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Ho-ho-ho! Who's that guy in the cherry red suit?

Santa Claus has been recognised and somehow celebrated in most parts of the world. In many western countries he is the chubby man who tries to stuff himself down the chimney to place presents under the tree on Christmas Eve. It is also common in those places to hang stockings above the fireplace so Santa can hide gifts inisde of them. Russia also thinks of this tradition differently: Father Frost, or as they call him, Ded Moroz pays you a visit on 6 December. He is often dressed in very cool blue colors to symbolise the freezing cold place he originates from. Father Christmas takes up many different forms and names according to the customs of each particular country or region. Canada and France call him Père Noël, in South America he is Papá Noel, while he is Padre Noel in Spain.

Customs are also different in connection with him according to the climate of the country. While in Europe and North America he arrives during the coldest winter days, the Southern Hemisphere welcomes him in the hottest summer. Countries like Australia or Brazil hold beach and garden parties for Christmas and Santa as December for them is like June for the north of the Equator. 

Hungary also has very special traditions as regards Santa. We strictly celebrate his arrival on 6 December, so he does not bring his presents on Christmas Eve. He is commonly referred to as the joyous, white-bearded man wearing a red coat and trousers and white collars. He has a black leather belt and boots, and a huge red bag on his back full of presents for children. We call him "Mikulás" after Saint Nicholas, the saint he originates from, or "Télapó", as Father Winter, meaning that he is the kind old man who brings a little joy into the cold winter months. His arrival is traditionally connected to the virtues of kids: Santa makes a list and categorises children as "nice" if they have been well-behaved since his last visit, or "naughty" if they made or got into trouble.

As far as the procedure of the feast is concerned, children place their boots on the windowsill of the window of their bedroom. Kids cannot be curious, so they have to go to bed early as well-mannered kids do. During the night, Santa arrives down from the sky on his sleigh pulled by a team of reindeer. He never shows up all by himself: he is accompanied by a figure called "Krampusz", who is an elf-like creature, the embodiment of the devil. Originally, good kids receive fruits, candies and toys as a reward for the good behaviour. Bad children, on the other hand, are punished by "Krampusz", and only get potatoes, carrots, pieces of coal, onions and a "virgács", which is a bunch of twigs, symbolising spanking for bad behaviour. By the way, shoes must be polished and shiny, otherwise even good kids will not get their well-deserved gifts.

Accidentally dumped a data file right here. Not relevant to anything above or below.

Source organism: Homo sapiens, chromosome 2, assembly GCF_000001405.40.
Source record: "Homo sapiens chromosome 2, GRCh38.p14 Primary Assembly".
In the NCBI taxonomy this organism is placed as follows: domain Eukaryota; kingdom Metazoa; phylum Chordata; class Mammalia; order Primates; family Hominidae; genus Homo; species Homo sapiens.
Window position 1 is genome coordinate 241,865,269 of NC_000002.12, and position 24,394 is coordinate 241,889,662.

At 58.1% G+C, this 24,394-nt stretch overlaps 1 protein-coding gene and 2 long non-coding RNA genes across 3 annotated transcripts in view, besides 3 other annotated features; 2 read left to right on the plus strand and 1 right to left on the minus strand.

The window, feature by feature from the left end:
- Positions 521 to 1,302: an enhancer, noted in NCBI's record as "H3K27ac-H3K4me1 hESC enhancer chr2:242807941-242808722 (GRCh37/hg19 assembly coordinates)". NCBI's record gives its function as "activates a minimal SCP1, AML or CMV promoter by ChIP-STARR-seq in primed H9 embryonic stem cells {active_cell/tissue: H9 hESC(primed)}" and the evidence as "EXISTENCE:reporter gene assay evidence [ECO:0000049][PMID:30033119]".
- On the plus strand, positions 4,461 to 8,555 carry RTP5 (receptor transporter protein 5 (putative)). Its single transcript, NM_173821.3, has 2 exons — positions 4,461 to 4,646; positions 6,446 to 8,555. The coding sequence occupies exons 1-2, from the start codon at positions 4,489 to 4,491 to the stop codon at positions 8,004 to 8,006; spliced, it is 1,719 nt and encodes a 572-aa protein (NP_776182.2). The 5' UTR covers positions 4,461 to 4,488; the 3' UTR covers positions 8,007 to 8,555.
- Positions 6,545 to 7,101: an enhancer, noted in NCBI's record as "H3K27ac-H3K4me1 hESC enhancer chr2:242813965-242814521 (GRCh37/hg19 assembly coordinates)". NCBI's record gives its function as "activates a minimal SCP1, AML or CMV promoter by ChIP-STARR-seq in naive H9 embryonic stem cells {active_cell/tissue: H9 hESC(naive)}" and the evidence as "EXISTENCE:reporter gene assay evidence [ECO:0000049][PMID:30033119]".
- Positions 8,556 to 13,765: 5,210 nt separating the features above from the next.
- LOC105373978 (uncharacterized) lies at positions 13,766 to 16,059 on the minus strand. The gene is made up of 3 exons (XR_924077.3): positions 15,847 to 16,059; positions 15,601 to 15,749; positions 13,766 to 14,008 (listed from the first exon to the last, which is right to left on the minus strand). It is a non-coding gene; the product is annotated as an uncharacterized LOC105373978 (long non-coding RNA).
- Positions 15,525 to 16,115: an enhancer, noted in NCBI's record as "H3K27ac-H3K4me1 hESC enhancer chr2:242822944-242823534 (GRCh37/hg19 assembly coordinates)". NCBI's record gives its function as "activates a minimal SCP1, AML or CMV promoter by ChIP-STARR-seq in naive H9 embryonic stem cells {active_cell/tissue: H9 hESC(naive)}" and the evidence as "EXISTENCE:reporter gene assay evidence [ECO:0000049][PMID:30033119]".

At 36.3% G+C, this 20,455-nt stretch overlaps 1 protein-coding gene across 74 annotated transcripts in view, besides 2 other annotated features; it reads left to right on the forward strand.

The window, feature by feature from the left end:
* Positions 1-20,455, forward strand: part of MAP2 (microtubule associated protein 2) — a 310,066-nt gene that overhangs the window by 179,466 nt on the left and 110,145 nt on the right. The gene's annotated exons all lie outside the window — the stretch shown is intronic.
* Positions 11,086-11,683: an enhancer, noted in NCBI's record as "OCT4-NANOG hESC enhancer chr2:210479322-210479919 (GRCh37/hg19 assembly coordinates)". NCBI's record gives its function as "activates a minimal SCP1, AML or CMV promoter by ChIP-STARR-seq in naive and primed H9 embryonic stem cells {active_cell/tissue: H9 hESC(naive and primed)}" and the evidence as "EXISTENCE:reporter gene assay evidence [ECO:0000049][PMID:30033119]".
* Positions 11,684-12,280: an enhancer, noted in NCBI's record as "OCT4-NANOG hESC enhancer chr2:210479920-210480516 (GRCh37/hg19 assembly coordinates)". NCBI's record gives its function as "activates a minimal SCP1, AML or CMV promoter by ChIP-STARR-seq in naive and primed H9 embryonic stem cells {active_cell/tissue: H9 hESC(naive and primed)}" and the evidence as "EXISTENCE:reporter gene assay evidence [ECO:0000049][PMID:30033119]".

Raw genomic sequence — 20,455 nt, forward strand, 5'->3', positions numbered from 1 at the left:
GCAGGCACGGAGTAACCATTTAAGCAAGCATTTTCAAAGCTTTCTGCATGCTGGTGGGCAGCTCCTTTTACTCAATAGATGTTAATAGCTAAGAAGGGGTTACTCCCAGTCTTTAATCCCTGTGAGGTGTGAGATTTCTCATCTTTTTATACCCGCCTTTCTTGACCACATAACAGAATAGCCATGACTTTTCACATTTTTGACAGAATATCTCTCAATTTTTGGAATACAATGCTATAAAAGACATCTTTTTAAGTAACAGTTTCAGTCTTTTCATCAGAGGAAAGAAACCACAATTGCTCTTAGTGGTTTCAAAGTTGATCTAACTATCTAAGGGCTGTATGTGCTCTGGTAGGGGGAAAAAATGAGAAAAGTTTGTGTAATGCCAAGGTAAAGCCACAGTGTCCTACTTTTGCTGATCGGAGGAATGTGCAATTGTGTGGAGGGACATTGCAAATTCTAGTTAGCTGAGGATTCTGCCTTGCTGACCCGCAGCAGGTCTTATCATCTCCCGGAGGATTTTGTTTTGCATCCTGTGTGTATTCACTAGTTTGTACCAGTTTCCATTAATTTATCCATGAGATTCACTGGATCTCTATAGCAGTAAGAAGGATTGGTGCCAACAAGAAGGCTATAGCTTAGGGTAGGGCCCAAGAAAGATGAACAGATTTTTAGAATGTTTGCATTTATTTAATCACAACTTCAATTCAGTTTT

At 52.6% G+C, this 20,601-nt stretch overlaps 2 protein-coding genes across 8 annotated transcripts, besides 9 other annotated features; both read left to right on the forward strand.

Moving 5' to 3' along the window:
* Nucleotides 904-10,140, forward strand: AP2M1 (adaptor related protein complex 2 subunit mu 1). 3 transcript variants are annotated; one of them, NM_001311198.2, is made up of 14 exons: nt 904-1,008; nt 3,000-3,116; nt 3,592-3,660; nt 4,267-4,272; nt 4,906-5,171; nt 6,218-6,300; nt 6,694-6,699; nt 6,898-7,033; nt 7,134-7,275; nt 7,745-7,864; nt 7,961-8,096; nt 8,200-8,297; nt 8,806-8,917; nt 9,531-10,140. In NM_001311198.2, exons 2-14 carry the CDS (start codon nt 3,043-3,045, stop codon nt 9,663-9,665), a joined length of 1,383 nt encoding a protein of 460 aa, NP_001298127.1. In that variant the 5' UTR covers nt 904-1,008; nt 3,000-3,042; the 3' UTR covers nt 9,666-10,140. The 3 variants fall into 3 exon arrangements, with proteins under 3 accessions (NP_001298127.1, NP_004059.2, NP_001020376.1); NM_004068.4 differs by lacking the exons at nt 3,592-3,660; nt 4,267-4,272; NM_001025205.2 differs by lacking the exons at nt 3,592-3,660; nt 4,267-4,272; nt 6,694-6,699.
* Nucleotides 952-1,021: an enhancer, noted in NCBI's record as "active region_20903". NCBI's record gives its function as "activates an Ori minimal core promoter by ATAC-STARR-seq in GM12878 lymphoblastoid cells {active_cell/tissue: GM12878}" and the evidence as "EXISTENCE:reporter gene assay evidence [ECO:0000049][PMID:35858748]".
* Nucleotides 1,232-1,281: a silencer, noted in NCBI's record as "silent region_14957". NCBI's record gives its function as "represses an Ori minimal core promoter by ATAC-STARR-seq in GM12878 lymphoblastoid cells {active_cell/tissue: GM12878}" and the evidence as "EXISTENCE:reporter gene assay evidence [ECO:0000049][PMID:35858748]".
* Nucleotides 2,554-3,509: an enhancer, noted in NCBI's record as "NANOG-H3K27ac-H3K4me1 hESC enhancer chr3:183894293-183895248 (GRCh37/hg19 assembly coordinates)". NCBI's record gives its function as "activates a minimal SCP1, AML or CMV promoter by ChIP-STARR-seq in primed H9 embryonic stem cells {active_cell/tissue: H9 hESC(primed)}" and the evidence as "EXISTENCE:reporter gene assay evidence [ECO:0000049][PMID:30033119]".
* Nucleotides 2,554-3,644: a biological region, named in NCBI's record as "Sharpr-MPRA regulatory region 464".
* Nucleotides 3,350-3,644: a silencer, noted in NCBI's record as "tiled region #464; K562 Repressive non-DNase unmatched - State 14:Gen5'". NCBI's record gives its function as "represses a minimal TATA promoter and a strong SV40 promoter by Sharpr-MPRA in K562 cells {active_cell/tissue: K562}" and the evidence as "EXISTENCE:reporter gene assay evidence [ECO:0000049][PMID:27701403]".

Parents arrange special celebrations for the arrival of Santa: kids learn special poems and songs which they can perform when he enters the room. Kids also write letters to him in which they tell him how good they have behaved and the presents they wish for.

Santa stays around until Christmas, when the Baby Jesus comes to bring happiness to the people. Children are very excited aboutthe arrival of the long-bearded old man, as he brings presents, temporary joy and signifies the approaching of Christmas. Unfortunately, Father Christmas has become heavily commercialised in the past decades. The quality and the size of his package depends of the financial situation of the family. People seem to forget about the true meaning of this feast, but hopefully this situation will improve in the future.

Source: angolingo.hu


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